According to one scholar, ‘This more equitable share holding has provided the state with influence over the mines’ wage policies as well as the ability to authorise expansion when deemed necessary’. But abundance of mineral wealth on its own explains nothing when one takes time to look at countries like diamond-rich Sierra Leone and DRC. What is important is how the resources are managed, and this needs leaders who are level-headed, transparent, accountable, well-focused, and far-sighted. Botswana, as a state, pursues policies that co-ordinates investment plans---has a national development vision—implying that the state is an entrepreneurial agent; that engages in institution building to promote growth and development, as noted by one observer. For example, Botswana’s diligent and committed bureaucrats have been described as one of the best in Africa. Furthermore, the government is legitimate, democratic, and the political elites are committed to economic development. Botswana’s political leaders have thus, beginning with the first President, exuberantly invested their energy and resources in economic development. The nation building motto has been a driving force; hence Botswana’s four national principles are: Democracy, Development, Self- reliance and Unity. Nationalism and a national vision lie at the heart of ‘a developmental state’. In Botswana, the slogan: ditiro tsa ditlhabololo (It means work for development) has been the guiding slogan in its development endeavour. In 1966, the first President noted that ‘Having accepted the challenges of independence, we had no other alternative but to get down to work to make our independence a meaningful one’. Interestingly, the current President in office, since April 2008, has devised his own motto centred around ‘self-discipline’ as the basis for meaningful development. Thus, his guiding principle is dubbed the 4Ds: Democracy, Development, Dignity, and Discipline.
The people of Botswana firmly believe and accept social diversity. Access to education, health, and other social amenities is guaranteed by the Constitution to every citizen regardless of race, religion, tribe, gender etc.
Botswana has a developmental vision called “A Long Term Vision for Botswana: Towards Prosperity for All” (Vision 2016). Vision 2016 is supposed to be a national manifesto to guide future National Development Policies, as well as broad government policy, and is a statement of long term goals with proposals for a set of strategies. It ‘characterizes what Botswana should be by the year 2016 by identifying goals to be reached, the major challenges that must be met and opportunities that must be productively exploited to attain these national aspirations’. Another explanation is that Botswana has a small and nearly homogenous population of about 1.7 million. The dominant Tswana-speaking groups constitute about 79% of the entire population. However, this variable should be treated with caution because Somalia has a single ethnic group, the Somalis (they speak the same language and have the same culture) but since 1991, Somalia has been plagued in civil disorder and untold humanitarian crisis. The people of Botswana, however, are ‘tolerant’ to each other, and access to education, health, and other social amenities is guaranteed by the Constitution to every citizen regardless of race, religion, tribe, gender etc. Botswana has a literacy rate of over 80%, with women literacy rate at 83%, higher than that of men. In 2002, the gross Primary enrollment rate was 100%, while the net enrollment rate was 81%. In fact, Botswana has a high percentage of women holding highest positions in the civil society and corporate sector, compared to some industrialized countries such as Japan. Currently, we have a Motswana woman as one of the Governors at the World Bank; another Motswana woman (a lawyer by profession) has been recently appointed to the International Court of Justice, the Hague; the Bank of Botswana Governor is a woman; we have at least two women as High Court Judges; several of them as magistrates; one of the two Deputy Vice Chancellors of the only University in the country is also a woman; we have several women as Professors and lecturers, others occupying the positions of Deanship/Head of Departments at the University of Botswana; and recently, women have been given the opportunity to join the army. Notably, in Botswana, more girls graduate from the University than boys, and the enrollment rate of girls in Primary schools is 49% compared to 51% of boys. Since education is relatively free, what is needed is dedication and commitment. Currently, the government of Botswana is sponsoring nearly 40,000 students in tertiary schools both in the country and overseas in countries such as Australia, USA, Ireland, Malaysia, Cuba, Trinidad and Tobago, UK, with the first batch of students expected to arrive in Japan this year (2009). All these attest to the commitment on the part of the government on human resource development and capacity building.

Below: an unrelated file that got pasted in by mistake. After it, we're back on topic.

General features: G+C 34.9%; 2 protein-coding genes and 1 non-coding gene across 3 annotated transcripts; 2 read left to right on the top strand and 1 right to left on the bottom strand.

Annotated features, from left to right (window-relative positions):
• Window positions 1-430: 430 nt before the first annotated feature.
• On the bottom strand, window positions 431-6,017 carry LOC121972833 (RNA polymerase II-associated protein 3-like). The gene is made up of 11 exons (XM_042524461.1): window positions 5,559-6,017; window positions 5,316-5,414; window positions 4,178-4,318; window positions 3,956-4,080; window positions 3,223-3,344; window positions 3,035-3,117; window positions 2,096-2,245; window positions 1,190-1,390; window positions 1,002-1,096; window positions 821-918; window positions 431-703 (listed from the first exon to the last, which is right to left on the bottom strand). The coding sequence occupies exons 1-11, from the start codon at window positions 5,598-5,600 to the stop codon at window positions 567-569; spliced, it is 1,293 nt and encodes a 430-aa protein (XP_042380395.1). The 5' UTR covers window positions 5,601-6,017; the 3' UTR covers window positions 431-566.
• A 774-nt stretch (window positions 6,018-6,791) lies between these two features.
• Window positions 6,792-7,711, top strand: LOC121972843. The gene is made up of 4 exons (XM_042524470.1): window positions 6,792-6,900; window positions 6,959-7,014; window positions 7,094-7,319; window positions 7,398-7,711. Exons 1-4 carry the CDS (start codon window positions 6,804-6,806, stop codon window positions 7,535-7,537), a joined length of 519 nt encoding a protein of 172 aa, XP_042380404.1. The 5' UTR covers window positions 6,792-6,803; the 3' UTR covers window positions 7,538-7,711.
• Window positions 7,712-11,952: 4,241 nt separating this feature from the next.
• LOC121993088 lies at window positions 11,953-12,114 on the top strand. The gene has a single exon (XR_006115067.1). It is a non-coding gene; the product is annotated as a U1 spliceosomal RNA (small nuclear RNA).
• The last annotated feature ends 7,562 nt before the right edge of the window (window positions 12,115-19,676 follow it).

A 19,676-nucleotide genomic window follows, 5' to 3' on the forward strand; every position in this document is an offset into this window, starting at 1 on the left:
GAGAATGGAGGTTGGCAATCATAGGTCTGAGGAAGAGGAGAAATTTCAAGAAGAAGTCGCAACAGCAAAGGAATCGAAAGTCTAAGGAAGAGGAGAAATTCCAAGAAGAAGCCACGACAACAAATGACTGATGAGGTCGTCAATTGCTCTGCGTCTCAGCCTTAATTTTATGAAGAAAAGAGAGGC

Another reason which explains this remarkable growth is the favourable relations with the Breton Woods institutions (IMF and the World Bank); the rule of law; market-friendly institutions and policies. The continued advice of the IMF and World Bank has been taken seriously by Botswana’s leaders. In fact, Festus Mogae, the former President of Botswana, and a reputable economist (who studied at Oxford and Sussex universities respectively) once worked for the IMF. Mogae once stated that: “Botswana has been, is, and will always be open for business. We welcome investors, we welcome tourists, we welcome all people. It is part of our culture, but it is also in our economic interest”. The local/indigenous institutions, most importantly, the kgotla (public court/village court) also continue to play critical role in development issues. The current government disseminates development policies through the kgotla, among other forums. Botswana proceeded modestly and prudently blending the traditional and modern characteristics in a pragmatic way. I hope that I have introduced my country and the secret behind its success. Thanks for coming all the way down to this point and having a patient read to my write-up. Please feel free to drop a line or two if you have liked the post.